Mike Shannon Possible Conclusions to Stories that Never End

Mike Shannon Possible Conclusions to Stories that Never End
When it comes to Canadian techno, Kitchener, ON native Mike Shannon belongs to a loose group of Ontario producers that includes Jake Fairley, Pan/Tone’s Sheldon Thompson and Algorithm’s Jeff Milligan — producers who tried to build viable careers in Toronto only to give up and move to more sympathetic cities. Now living in Spain, Shannon is preparing to release his second full-length album on Pole’s experimental dub ~scape label, home to talents like Deadbeat and Jan Jelinek. It’s an eyebrow-raising move for anyone who’s followed Shannon’s records over the years; he’s carved out a solid reputation for menacing four-to-the-floor bangers that gleefully defy association with any of the trends that have come and gone during his tenure. Possible Conclusions has been called Shannon’s down-tempo album, but that downplays the level of assurance that’s gone into crafting what could very well be his most inspired work to date. Free of club restrictions, he has taken only the shadowy atmospherics of his previous work and imbued them with more intricate, adventurous beat patterns, a broader palette of found sounds, and a more sensitive ear for culling melody from cavernous tempos. Stefan Betke’s deft mastering of this record goes a long way toward bolstering vocals by Anais and Moral Undulation. Overall, it’s an excellent addition to Shannon’s impressive catalogue.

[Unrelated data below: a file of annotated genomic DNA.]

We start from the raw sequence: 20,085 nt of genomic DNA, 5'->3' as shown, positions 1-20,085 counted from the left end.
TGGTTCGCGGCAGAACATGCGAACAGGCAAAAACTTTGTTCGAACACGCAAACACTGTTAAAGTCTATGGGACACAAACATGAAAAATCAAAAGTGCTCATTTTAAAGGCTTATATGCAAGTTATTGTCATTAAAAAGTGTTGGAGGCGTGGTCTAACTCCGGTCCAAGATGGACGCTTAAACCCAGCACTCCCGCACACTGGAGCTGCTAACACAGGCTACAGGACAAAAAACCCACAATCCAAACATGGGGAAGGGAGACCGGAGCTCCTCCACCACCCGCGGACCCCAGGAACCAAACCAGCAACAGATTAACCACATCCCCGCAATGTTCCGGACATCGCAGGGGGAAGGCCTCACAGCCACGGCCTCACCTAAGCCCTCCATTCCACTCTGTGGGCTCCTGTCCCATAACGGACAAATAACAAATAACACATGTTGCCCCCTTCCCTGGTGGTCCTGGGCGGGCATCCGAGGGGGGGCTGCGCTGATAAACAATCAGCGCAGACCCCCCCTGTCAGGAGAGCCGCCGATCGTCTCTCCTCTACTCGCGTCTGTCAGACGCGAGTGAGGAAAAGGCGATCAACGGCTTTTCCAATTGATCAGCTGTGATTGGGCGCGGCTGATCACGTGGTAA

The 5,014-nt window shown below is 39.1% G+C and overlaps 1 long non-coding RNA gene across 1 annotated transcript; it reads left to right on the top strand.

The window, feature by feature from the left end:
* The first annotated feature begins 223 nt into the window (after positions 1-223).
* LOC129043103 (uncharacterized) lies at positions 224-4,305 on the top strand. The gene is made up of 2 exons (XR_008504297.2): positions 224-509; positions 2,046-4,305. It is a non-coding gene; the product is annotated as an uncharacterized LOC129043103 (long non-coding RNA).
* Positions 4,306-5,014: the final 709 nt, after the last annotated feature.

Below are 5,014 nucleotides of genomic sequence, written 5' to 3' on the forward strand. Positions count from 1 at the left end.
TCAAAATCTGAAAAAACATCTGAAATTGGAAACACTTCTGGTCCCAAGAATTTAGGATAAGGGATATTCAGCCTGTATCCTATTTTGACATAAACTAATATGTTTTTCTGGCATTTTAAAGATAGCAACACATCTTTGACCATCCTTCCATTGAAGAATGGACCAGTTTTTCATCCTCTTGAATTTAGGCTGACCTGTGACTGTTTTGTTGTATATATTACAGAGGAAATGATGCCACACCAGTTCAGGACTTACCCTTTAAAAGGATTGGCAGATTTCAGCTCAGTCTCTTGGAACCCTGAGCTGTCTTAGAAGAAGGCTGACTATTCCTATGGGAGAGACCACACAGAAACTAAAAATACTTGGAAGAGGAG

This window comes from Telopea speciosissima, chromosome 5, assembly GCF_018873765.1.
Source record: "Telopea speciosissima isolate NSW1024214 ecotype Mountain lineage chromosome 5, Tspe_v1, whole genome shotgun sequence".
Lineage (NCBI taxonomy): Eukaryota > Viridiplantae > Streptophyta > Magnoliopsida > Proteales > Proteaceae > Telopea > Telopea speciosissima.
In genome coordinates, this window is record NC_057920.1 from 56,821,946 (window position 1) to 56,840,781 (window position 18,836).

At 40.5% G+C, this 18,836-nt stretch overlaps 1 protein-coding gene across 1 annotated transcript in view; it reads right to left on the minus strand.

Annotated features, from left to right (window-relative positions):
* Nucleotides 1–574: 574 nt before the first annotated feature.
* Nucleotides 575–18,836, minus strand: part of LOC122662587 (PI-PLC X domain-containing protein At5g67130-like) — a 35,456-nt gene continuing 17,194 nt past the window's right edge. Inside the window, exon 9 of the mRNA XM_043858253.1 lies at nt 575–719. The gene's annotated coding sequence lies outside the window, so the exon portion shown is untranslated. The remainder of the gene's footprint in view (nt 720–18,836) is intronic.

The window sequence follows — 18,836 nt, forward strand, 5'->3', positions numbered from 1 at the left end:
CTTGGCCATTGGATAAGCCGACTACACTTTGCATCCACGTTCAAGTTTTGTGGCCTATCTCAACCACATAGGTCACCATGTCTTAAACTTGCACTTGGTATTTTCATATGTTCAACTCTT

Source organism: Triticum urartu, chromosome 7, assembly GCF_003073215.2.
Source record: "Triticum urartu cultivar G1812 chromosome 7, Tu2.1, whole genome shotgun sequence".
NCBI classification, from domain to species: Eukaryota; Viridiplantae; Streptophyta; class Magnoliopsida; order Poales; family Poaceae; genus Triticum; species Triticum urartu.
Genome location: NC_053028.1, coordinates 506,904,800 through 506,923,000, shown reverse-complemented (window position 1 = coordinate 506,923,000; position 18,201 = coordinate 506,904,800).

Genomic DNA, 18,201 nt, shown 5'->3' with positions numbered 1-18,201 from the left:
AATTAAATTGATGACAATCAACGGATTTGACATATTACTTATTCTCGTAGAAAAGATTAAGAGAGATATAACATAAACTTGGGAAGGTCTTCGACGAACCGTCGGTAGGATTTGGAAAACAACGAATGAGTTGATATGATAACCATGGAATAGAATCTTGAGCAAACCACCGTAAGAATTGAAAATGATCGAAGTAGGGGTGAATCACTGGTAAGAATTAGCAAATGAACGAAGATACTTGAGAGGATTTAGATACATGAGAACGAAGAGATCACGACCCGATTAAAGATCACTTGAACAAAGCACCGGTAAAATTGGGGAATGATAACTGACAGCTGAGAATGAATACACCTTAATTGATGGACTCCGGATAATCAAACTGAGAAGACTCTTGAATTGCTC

This new album is a major departure for you from the rather distinctive techno sound. Why the shift? This album is a collection of various things that I have recorded over the course of a few years, in various locations, with a very particular source of inspiration at the time to record those tracks. The process of this was a very long one in the sense that I was only feeling that sound every once and a while… it wasn’t a constant process by any means. That side of my musical personality has always been there, it’s just the first time that I’ve revealed that side of it.

How was it working with singers, and why the decision to try out vocals in your productions? Vocals are a direct form of suggestion and are a perfect way to share a train of thought through music. Not much vocally electronic music really encourages any thought or awareness and I think it’s a quality that is much needed again in these apolitical times. Being an instrumental-only producer cuts you off from this form of expression, but allows you to connect with many different cultures on a different level… but sometimes you need to just say it. (Scape)